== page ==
We really don’t know anything about where our time goes before we start tracking, and subsequently, managing. But also, when you’re on a flexible schedule, if you focus on getting things done, you’ll meet your work personality even better which will result in better project estimates and planning in the future. People tend to stretch their work just to fulfill this crazy request to be somewhere for eight hours. Once you have the option to make your own decisions about time invested in work, it all seems to look much clearer and procrastination is less likely to occur. Track your time for a week to find out what “keeping-busy” activities take most of your time but bring very few results.
Moreover, the Future of Work report suggested that, “Flexibility enables employees to operate in an environment that best suits their personal working styles and allows companies to respond to fluctuations in workload.
4. Results Trump Effort
Most companies that offer flexible work hours will also have a results-oriented culture. And the moment you start focusing on results as opposed to effort, it’s inevitable you’ll be more productive. You’ll learn to differentiate between important and routine tasks. I’ve seen organizations and companies, small and large that valued effort over results and all tasks assigned for a certain period were effort-focused. This is why so little gets done in effort-based environment.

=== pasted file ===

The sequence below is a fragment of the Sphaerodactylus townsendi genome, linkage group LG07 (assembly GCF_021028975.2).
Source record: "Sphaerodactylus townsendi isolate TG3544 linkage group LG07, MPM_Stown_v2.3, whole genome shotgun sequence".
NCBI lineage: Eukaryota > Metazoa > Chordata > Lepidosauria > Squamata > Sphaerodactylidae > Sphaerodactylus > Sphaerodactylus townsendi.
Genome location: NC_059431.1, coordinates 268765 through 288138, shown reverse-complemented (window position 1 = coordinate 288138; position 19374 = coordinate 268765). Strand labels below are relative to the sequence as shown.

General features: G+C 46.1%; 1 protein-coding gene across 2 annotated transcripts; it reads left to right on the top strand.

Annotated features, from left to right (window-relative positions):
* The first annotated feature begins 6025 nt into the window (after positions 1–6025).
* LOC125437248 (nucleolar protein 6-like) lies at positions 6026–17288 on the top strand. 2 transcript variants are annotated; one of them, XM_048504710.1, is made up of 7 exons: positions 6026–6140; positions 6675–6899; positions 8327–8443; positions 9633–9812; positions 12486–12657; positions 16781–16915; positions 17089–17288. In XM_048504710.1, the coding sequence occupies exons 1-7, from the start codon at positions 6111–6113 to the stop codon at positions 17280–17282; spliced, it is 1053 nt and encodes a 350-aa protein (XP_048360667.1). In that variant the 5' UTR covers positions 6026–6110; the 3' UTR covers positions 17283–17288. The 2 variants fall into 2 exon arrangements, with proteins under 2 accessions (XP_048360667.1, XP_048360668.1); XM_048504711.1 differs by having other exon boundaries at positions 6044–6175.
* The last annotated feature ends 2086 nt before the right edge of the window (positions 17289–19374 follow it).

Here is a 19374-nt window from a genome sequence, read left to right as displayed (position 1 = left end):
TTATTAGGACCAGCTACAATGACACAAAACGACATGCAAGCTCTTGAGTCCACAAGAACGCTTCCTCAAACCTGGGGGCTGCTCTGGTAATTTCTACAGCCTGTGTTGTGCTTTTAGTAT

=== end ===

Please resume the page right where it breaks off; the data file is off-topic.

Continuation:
Set smart tasks for yourself. Try wording like, “get 50 journalists to attend my press conference” rather than “organize a press conference”. It’ll hack your brain into achieving more in less time.
Another report in the Journal of Health and Social Behavior suggested: “Though some companies are cautious that a loss of direct control over employee work patterns could result in a lapse in commitment or discipline, this sentiment was not reflected by the EWF, with most reporting that flexibility produced more energised, more motivated, and more productive employees.”